Sunday, October 29, 2006

Putting a course on content together (1)

I pursued the subject of yesterday and especially the content side of the skills gap.

The education of new media has developed over the years. It started all with courses on HTML and director. The courses usually consisted of technical packages, with specialisations for interaction specialist, video and audio specialists. Some editorial departments in journalism, publishing and broadcasting started new media courses. Now with crossmedia coming up, interactive marketing and new media management do warrent a new course of its own.

But a special course on content I have not seen yet in colleges and universities (just prove me wrong!). As said in the blog yesterday, content as an educational subject is often confused a course writing for internet and is often combined in a course content and communication. But I would love to see a real in-depth course on content.

A fundamental concept of content is needed for such a course. A proper definition for content is hard. If you are a publisher you think about content mainly as text-oriented information, sometimes embellished with graphics and photographs. If you are in the audio-visual industry you think in terms of spoken, animated and video information as well as music. And in theatre content is a story told. With the digitalisation it meant that content whether it was text, audio and video became bits and bytes and could be copied and mixed at random without loosing quality.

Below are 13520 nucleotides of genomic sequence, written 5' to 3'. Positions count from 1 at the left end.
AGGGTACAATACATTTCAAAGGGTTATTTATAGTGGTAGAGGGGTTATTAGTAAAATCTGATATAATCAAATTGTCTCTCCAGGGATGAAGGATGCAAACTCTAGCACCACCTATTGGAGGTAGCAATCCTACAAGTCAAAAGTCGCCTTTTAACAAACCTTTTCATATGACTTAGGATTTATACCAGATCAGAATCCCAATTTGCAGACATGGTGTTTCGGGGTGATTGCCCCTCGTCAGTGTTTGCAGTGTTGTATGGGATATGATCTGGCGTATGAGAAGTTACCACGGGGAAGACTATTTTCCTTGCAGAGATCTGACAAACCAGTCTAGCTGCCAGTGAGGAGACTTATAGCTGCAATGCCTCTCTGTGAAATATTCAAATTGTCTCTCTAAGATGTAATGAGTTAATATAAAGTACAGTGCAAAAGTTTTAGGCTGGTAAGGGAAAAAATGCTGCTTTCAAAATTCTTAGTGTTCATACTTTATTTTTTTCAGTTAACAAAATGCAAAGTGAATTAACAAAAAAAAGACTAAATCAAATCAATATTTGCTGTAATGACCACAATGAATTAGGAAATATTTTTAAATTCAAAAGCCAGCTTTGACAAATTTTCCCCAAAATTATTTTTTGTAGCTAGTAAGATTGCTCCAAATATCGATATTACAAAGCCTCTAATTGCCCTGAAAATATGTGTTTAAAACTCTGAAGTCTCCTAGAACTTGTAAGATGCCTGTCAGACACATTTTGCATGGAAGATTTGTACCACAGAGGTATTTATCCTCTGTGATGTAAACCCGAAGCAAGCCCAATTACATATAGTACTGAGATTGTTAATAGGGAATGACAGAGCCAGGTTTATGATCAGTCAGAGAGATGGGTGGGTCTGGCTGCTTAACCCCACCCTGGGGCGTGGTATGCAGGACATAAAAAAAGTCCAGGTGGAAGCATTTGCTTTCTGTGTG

So when online and CD-Rom were introduced the term electronic content sprang up, later followed by digital content. This last term just indicated that the content was digital; nothing more, nothing less. But then came the proliferation of terms by putting a prefix before the term content: e-content, m-content, i-content. In most cases the prefix is just fashionable indicating the technology like the m- of mobile.

But e-content is more than a fashionable term. In the book E-Content: Technologies and Perspectives for the European Market (Springer, 2004) the following definition of Andrea Buchholz and Ansgar Zerfass was used:
E-content is digital information delivered over network-based electronic devices, i.e. symbols that can be utilised and interpreted by human actors during communication processes, which allow them to share visions for user involvement and may change dynamically according to the user’s behaviour.
It is a subcategory both of digital and electronic content, marked by the involvement of a network, which leads to a consistent renewal of content (contrary to the fixed set of content stored on a carrier such as a CD-ROM, or on the content broadcast via TV and Radio. This constant renewal of content in tie with its dynamic change allow for a qualitative difference, thus making it E-Content.

This definition has quite some implications for a real content course. It goes deeper than only learning how to write for internet. But the definition has implications for the creativity, the value chain, the legal side, commerce, e-learning, scientific publishing.


Blog Posting Number: 551

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